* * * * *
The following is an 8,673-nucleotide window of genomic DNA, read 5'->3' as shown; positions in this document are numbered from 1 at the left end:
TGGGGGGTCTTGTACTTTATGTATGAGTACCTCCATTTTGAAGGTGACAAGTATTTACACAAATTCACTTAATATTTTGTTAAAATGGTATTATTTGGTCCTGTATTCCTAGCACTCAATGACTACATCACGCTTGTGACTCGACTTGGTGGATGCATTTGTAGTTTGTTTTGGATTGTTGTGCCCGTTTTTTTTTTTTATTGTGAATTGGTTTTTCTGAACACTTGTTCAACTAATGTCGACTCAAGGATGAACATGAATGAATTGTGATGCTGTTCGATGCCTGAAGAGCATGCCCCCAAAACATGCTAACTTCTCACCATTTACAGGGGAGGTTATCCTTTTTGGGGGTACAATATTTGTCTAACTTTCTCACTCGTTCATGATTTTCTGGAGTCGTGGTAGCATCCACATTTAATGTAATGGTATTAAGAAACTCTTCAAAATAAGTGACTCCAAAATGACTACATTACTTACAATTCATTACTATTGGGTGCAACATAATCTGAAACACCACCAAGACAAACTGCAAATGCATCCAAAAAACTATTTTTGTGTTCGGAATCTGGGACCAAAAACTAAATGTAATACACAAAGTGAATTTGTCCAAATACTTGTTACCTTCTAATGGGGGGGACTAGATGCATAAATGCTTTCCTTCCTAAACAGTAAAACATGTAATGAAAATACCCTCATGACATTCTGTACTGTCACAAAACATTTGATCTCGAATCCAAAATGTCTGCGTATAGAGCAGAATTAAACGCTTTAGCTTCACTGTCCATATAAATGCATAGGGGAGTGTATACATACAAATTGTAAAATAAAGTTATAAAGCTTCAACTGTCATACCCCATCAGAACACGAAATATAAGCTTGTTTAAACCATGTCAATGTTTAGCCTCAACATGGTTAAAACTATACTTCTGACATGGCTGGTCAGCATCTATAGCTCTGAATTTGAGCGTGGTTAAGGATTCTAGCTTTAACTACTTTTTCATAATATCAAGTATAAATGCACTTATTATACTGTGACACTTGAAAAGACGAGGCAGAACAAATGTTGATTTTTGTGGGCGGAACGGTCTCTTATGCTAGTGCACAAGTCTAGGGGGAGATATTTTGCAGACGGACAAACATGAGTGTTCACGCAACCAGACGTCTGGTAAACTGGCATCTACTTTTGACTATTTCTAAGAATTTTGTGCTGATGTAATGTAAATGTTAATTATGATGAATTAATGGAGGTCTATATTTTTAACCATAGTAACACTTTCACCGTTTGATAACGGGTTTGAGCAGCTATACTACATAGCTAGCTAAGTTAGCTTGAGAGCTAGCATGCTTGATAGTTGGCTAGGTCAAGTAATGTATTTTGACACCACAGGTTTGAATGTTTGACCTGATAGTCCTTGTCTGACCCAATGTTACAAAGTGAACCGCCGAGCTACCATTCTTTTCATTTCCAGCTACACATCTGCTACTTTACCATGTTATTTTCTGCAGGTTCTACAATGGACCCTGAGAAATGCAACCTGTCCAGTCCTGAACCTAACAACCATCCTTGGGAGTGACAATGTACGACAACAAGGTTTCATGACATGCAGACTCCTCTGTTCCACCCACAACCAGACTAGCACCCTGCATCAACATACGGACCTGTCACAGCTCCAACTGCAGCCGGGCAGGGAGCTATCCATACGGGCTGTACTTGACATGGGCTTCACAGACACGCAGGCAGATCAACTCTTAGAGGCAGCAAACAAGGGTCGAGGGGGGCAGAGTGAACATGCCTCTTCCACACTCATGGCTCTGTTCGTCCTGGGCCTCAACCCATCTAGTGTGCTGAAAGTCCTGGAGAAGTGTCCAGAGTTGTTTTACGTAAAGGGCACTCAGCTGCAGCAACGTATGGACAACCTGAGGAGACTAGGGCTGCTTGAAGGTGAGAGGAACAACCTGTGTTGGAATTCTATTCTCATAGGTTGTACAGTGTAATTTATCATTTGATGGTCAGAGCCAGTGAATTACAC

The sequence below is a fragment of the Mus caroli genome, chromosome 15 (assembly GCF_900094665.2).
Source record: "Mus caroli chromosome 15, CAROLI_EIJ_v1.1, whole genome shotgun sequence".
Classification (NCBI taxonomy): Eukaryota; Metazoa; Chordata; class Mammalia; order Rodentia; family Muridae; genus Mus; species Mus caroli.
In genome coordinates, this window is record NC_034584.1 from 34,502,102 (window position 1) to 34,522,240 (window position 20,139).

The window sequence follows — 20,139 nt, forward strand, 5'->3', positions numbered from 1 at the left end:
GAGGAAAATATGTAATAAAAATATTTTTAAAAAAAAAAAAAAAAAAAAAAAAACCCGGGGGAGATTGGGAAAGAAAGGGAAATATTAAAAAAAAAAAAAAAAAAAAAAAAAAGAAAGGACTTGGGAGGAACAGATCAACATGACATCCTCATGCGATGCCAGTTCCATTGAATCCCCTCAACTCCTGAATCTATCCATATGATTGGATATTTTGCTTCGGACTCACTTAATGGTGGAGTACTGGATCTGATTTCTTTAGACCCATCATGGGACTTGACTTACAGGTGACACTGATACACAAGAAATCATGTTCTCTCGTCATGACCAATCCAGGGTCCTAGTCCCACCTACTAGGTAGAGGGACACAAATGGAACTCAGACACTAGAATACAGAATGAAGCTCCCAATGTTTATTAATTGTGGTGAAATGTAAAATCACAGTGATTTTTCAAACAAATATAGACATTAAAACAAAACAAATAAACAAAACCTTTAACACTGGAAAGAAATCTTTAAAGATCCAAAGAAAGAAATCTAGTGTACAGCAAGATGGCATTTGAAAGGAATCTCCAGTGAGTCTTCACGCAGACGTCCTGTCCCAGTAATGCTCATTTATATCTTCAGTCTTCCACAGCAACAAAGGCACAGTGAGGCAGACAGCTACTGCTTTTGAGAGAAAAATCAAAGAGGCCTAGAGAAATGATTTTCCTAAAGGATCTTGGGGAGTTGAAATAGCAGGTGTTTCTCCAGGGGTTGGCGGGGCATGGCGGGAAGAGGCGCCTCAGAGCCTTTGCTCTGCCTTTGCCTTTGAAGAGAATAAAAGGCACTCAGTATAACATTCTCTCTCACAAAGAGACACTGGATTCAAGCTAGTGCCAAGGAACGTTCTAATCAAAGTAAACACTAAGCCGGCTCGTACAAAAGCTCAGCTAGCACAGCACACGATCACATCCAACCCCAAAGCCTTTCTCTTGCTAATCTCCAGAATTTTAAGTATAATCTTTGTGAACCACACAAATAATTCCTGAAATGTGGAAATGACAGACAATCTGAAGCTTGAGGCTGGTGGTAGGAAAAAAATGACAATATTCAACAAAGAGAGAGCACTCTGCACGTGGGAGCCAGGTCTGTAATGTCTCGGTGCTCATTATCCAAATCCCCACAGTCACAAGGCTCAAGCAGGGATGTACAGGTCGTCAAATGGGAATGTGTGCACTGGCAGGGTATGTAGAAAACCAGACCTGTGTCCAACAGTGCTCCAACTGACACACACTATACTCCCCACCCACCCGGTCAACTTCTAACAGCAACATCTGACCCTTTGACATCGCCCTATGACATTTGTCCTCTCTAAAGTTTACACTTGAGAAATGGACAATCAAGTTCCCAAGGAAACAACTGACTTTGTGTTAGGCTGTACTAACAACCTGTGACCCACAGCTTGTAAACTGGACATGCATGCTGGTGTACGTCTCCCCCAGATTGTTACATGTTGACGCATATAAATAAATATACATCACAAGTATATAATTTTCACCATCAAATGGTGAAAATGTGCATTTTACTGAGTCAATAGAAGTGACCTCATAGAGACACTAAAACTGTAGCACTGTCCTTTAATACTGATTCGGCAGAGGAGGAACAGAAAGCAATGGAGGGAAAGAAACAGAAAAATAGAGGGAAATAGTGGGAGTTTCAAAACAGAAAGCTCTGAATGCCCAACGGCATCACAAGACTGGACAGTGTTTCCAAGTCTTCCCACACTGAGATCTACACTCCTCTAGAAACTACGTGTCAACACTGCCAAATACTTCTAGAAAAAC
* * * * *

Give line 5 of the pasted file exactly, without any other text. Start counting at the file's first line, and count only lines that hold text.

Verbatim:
Classification (NCBI taxonomy): Eukaryota; Metazoa; Chordata; class Mammalia; order Rodentia; family Muridae; genus Mus; species Mus caroli.